Lecture 37

Note: All [DIAGRAMS] will be provided in the lecture
Lecture 37
MOSFETs, Heterojunctions
MOSFETS (Metal-oxide-semiconductor field-effect transistors) are the most important
kind of transistor around today, the basic ingredient of integrated circuits on Si chips.
The previous technology for integrated circuits was the bipolar junction transistor:
[[DIAGRAM npn]],
but it relies on injecting carriers from the control electrode – it is a current-controlled
This is difficult to turn off – it requires current in the off state. It was realized eventually
that you don’t need a current if the junction is properly engineered. This led to the
voltage-controlled transistor, which uses much less power.
The basic idea is to use a source n-doped part, and a drain n-doped part on two sides od a
p-type channel. This architecture raises the bottom of the conduction band in the middle,
the channel, to create a barrier so high that the electrons cannot cross in the off state.
Movement of charge to create the depletion layer is similar to what we have in the pn
junction, except that it is repeated twice.
The control voltage is applied to a metal or heavily-doped gate, which is essentially one
face of a capacitor that changes the potential of the channel. With an oxide layer
separating the gate and the channel, the control coupling is essentially capacitive – there
is no current through the control contact.
[[I-V curves, saturation current, G-Vg curve]]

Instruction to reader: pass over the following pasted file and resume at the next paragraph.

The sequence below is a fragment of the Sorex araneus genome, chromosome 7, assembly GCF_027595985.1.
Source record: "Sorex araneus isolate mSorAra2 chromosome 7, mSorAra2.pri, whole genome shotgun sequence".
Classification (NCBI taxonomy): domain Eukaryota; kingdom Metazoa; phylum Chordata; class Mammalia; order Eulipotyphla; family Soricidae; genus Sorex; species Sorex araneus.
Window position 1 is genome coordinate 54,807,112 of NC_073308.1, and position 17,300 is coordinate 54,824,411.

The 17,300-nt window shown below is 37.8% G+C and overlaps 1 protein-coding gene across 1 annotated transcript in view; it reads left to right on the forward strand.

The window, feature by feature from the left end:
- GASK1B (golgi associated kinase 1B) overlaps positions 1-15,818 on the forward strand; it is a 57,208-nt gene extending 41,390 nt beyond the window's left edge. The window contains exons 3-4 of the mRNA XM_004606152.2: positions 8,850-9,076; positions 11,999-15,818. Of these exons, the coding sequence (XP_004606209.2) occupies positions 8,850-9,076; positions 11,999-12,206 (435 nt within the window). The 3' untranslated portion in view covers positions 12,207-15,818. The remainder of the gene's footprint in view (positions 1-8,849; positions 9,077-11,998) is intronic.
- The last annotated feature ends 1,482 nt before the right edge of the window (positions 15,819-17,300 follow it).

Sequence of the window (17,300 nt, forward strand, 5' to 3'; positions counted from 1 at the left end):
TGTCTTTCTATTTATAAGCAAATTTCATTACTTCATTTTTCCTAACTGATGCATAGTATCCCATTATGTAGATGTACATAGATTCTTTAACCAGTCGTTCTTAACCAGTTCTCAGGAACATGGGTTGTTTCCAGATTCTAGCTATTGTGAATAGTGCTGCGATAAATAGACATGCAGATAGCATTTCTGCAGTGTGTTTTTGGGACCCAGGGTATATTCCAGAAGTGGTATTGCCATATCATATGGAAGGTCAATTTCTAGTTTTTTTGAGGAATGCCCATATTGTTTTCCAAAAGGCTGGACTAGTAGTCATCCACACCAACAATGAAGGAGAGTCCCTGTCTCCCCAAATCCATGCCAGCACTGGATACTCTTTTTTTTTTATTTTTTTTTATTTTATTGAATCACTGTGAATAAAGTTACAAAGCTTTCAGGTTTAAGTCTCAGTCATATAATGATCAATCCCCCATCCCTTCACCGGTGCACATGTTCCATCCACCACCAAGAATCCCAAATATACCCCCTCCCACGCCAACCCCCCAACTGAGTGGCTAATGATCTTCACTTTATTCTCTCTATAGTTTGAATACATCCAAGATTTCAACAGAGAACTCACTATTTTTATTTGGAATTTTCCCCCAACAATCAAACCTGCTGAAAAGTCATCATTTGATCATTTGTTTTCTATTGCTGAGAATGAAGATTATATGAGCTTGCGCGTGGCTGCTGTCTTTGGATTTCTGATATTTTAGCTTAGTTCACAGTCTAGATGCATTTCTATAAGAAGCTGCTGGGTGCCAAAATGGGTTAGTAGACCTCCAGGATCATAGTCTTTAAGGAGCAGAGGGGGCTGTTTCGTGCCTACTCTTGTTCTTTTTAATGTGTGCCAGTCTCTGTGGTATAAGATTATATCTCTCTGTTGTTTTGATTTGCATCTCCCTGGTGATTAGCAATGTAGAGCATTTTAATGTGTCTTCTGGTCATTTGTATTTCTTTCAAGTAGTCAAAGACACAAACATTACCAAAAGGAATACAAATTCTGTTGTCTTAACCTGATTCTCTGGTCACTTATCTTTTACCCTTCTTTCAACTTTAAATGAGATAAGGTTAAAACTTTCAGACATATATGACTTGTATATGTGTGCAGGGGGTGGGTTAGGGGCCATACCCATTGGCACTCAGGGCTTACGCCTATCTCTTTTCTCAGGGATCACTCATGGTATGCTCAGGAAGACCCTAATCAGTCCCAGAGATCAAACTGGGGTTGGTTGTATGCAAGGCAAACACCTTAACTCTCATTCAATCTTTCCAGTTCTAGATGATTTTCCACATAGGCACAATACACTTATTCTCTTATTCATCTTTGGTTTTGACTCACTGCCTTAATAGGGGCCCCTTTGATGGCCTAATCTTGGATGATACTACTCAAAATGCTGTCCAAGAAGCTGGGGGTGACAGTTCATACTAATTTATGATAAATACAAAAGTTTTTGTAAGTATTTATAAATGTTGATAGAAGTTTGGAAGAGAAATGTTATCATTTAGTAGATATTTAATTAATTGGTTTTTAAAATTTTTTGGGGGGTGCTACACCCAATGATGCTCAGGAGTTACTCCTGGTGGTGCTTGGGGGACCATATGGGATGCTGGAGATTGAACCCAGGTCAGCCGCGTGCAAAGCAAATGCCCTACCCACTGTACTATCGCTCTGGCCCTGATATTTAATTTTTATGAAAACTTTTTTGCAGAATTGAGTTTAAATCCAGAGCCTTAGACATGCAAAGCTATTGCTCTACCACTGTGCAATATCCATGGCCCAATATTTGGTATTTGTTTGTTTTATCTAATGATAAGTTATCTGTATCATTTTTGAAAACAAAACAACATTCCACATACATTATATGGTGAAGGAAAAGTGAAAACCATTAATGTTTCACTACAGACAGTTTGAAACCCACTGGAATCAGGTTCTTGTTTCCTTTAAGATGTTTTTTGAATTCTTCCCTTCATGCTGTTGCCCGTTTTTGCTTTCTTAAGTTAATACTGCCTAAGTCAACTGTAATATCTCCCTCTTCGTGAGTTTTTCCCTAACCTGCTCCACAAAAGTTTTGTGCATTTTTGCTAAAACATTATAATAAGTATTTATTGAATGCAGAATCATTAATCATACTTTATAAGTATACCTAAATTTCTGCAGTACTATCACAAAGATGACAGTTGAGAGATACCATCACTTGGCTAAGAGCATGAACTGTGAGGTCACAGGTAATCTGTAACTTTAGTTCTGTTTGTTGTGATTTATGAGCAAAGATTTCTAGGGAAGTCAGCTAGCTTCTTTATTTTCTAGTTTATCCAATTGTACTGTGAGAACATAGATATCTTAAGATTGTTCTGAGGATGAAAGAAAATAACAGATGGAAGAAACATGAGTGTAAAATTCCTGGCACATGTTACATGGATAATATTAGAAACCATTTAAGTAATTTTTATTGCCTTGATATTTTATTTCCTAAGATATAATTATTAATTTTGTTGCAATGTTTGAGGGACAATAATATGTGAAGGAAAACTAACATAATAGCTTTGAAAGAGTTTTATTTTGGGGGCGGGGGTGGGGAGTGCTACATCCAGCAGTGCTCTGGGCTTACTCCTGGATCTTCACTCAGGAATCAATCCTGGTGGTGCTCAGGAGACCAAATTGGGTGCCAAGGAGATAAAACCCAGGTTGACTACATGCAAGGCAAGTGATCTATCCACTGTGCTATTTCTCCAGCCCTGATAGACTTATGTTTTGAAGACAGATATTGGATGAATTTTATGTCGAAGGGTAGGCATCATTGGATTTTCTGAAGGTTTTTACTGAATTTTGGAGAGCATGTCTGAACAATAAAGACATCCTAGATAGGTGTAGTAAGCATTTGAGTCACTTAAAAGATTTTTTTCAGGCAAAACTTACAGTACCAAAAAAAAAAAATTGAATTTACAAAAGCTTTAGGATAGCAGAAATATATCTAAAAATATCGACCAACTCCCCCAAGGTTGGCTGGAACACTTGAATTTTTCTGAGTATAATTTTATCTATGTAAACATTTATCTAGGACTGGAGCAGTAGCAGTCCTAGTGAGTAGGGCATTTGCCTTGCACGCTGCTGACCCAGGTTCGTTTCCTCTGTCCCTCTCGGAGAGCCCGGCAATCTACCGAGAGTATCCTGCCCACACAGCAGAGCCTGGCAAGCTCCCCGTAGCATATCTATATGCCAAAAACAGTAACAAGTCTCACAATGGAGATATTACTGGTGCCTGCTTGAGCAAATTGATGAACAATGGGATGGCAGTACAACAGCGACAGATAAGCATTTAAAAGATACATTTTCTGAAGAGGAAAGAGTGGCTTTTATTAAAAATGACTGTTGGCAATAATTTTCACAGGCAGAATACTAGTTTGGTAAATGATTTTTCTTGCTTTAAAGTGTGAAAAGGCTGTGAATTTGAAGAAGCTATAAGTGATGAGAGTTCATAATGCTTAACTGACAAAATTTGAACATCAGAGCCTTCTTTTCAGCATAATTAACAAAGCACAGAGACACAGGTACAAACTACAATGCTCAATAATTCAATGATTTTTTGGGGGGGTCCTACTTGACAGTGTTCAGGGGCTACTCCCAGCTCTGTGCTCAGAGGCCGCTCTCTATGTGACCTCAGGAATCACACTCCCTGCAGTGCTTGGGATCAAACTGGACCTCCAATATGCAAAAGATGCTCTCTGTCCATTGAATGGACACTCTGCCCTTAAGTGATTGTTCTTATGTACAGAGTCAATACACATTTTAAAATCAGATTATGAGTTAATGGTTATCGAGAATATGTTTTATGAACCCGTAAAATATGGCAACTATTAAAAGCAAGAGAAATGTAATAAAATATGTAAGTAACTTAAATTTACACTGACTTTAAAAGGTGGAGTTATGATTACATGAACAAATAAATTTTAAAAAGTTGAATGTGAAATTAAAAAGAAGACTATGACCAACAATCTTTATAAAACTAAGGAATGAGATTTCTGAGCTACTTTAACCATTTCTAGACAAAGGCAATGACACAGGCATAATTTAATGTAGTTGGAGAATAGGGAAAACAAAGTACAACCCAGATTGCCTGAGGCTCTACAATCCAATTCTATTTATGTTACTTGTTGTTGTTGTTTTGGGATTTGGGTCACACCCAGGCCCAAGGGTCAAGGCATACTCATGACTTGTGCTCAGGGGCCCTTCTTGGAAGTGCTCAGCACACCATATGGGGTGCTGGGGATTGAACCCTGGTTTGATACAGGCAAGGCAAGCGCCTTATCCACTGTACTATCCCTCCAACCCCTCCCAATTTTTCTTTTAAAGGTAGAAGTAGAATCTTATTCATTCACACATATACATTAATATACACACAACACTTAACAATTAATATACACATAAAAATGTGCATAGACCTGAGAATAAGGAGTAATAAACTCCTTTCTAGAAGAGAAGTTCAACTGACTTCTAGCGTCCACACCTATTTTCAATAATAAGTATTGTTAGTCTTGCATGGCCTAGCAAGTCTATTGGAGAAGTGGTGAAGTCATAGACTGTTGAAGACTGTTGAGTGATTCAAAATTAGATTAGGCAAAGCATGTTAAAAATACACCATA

The key point is that the off state is obtained at zero control current, which cuts down on
the power consumption and resulting generation of heat.
Heterojunctions and band-gap engineering
To make a good transistor, you want the channel to be as conductive as possible. This
will give the maximum device current for the minimum control voltage. The problem is
that the channel must be doped, which introduces scattering of carriers and high
If we look at the channel a bit more carefully, we see that it is essentially a 2-d gas, with
the motion in the third direction being always in the ground state of a triangular well
To get higher conductance, we may use the following trick, called modulation doping.
Consider a sandwich of AlGaAs on two sides of a layer of GaAs. This is relatively easy
to grow, because the two semiconductors have almost the same lattice constant. But
AlGaAs has a bigger band gap 2.0 eV, as opposed to the 1.4 eV of GaAs.
Thus any electrons that are added to the system by doping will flow to the GaAs. We add
the electrons by doping the outer layers with donors, but leaving the inner GaAs layer
pristine. Then the electron flow is entirely in the GaAs, where there are no impurities,
and therefore very little scattering. The mobility of the electrons can be increased by a
couple of orders of magnitude, (depending on the temperature) in this way.